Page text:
Better air in lockdown may have saved hundreds of lives in Europe, study finds

More than 800 deaths may have been avoided due to air quality improvements during lockdown across Europe. 

Strict COVID-19 lockdown policies such as workplace closures in European cities reduced levels of air pollution and the number of associated deaths, according to new estimates published in Scientific Reports.

The study compared government policies from 47 European cities from February to July 2020, and estimated the changes in pollution levels related to the number of deaths avoided during the first wave of the Covid-19 pandemic. London, Paris, Barcelona, and Milan were among the cities with the highest number of avoided deaths.

Dr Earim Chaudry, MD of men’s health platform Manual said:

“Although lockdown impacted virtually everybody’s life in different ways,  it was beneficial for our health for more than just Covid-related reasons, and we’re only really seeing the benefits now. Air quality has improved across Europe, which can help deter premature deaths from strokes, heart disease, lung cancer,  as well as asthma.

“These findings are extremely significant in helping us better understand the direct link between air quality and diseases, and what measures need to be put into place to help tackle air pollution across Europe.”


How to improve air quality in your home

While UK lockdowns are over, at least for the time being, you can still improve the air quality within your home.  Here’s some tips from the team at Manual:


1. Prevent condensation 

Prolonged exposure to damp indoors can affect lung function and exacerbate conditions like asthma.  You can reduce condensation in the home by drying your washing outside, or in a tumble drier where possible. If you can’t do that, try a well-ventilated room (with the windows open) or airing cupboard. You could also consider using an extraction fan in the kitchen and bathroom. This will prevent damp and mould.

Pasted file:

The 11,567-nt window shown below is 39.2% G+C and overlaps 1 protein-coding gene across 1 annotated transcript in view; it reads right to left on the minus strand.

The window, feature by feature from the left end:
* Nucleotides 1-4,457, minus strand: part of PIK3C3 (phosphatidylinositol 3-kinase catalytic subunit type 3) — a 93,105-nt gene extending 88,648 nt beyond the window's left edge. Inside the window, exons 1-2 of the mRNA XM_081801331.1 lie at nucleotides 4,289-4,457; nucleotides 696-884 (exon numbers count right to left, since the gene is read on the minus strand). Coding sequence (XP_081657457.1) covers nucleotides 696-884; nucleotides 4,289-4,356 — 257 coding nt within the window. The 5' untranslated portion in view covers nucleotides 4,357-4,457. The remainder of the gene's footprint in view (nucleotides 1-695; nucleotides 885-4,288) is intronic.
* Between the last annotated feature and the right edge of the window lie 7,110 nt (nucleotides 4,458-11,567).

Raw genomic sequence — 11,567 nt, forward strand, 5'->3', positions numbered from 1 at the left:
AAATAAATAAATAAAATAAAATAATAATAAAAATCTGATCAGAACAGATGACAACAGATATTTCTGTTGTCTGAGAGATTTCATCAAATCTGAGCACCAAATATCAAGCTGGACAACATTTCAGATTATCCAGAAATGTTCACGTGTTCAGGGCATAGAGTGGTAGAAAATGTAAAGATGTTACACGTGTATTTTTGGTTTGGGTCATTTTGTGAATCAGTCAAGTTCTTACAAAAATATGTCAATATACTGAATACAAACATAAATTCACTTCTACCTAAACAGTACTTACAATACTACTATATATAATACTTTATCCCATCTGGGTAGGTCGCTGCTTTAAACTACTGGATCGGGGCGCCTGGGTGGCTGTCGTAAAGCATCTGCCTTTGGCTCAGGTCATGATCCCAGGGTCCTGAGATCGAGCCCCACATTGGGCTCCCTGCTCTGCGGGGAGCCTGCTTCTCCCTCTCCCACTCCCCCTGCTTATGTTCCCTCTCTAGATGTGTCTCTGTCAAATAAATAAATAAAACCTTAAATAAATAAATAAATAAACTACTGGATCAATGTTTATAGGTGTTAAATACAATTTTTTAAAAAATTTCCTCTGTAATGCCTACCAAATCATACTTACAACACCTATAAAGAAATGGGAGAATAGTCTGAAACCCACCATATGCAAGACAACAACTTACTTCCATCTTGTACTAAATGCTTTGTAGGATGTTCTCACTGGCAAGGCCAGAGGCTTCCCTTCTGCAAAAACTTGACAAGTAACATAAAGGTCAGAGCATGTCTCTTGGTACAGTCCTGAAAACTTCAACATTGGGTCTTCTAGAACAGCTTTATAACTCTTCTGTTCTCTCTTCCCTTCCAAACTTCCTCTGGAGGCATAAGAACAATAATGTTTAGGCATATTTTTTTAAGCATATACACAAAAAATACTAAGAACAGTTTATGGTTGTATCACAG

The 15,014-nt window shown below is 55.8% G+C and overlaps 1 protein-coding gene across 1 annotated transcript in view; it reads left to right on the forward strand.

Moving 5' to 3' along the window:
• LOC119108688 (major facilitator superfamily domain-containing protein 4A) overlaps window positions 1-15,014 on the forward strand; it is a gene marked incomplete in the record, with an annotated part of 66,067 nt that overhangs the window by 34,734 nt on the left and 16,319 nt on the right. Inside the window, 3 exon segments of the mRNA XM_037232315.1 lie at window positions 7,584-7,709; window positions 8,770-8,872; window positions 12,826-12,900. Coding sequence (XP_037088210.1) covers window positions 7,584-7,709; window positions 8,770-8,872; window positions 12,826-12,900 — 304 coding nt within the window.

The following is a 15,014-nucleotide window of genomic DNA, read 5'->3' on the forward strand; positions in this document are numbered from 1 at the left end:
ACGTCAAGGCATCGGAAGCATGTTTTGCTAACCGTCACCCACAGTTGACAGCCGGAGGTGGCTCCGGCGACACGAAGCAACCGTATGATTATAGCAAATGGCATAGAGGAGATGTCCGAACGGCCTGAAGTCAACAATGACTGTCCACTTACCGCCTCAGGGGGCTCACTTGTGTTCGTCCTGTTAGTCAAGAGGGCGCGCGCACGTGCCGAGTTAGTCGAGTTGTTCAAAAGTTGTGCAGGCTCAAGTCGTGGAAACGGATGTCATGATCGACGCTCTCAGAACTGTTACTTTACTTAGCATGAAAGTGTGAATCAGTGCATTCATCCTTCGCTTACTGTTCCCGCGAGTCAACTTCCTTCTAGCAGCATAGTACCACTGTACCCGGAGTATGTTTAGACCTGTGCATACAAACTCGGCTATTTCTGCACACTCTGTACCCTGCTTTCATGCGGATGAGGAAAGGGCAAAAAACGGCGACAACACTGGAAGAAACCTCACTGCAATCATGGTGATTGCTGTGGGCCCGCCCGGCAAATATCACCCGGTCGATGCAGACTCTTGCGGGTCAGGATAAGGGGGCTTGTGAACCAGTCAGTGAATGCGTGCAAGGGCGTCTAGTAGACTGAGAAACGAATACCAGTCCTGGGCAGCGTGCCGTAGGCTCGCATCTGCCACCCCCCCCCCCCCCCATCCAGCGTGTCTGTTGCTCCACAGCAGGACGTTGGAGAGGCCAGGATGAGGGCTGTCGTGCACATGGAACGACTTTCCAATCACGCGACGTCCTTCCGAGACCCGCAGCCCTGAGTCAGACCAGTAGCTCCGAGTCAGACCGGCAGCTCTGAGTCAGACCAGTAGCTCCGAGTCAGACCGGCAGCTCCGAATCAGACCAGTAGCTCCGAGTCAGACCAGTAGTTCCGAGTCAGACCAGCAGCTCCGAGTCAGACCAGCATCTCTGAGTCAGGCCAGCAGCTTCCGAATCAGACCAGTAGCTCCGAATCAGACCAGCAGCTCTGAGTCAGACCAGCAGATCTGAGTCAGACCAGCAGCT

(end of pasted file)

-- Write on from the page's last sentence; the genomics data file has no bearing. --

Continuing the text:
2. Vacuum regularly 

The accumulation of dead skin cells, dirt, dander and bacteria in your carpets is not healthy, and will impact the air in your home.  This can easily be removed by vaccuuming regularly, which will improve the air quality in your home. You can also replace carpets with wood or laminate flooring, as this will prevent dust build-up.


3. Invest in an air purifier

Air purifiers are great for anyone who suffers from allergies inside the home. Placed in the most commonly used areas of the house, these devices can help capture some of the irritants that may trigger your symptoms.


4. Open the Windows

Keeping the airflow circulating around your home is one of the best ways to improve air quality. Opening the windows regularly will reduce the humidity that dust mites need to survive – and it will also reduce the spread of COVID 19.


5. Avoid the air fresheners 

Air fresheners may make your home smell nice, however, they also release harmful chemicals into the air which are then breathed in. Swap to naturally fragranced or fragrance-free products, or even natural products such as vanilla sticks.


6. Keep a smoke free home

Toxic tobacco particles can linger in the air for hours, which can be hugely harmful to those suffering from asthma or other respiratory breathing problems. Lighting candles and incense sticks also emit carbon monoxide and dioxide into the air, which can also decrease the air quality in your home.


7. Tackle Mould and Mildew

Mould and mildew can lead to air quality problems, especially for those with breathing issues. Reduce the chance for mould by fixing any leaking plumbing or drainage issues, and use a damp cloth to scrub the area until it is gone.  If a room is prone to mould, ensure it is well ventilated and open windows regularly to improve airflow.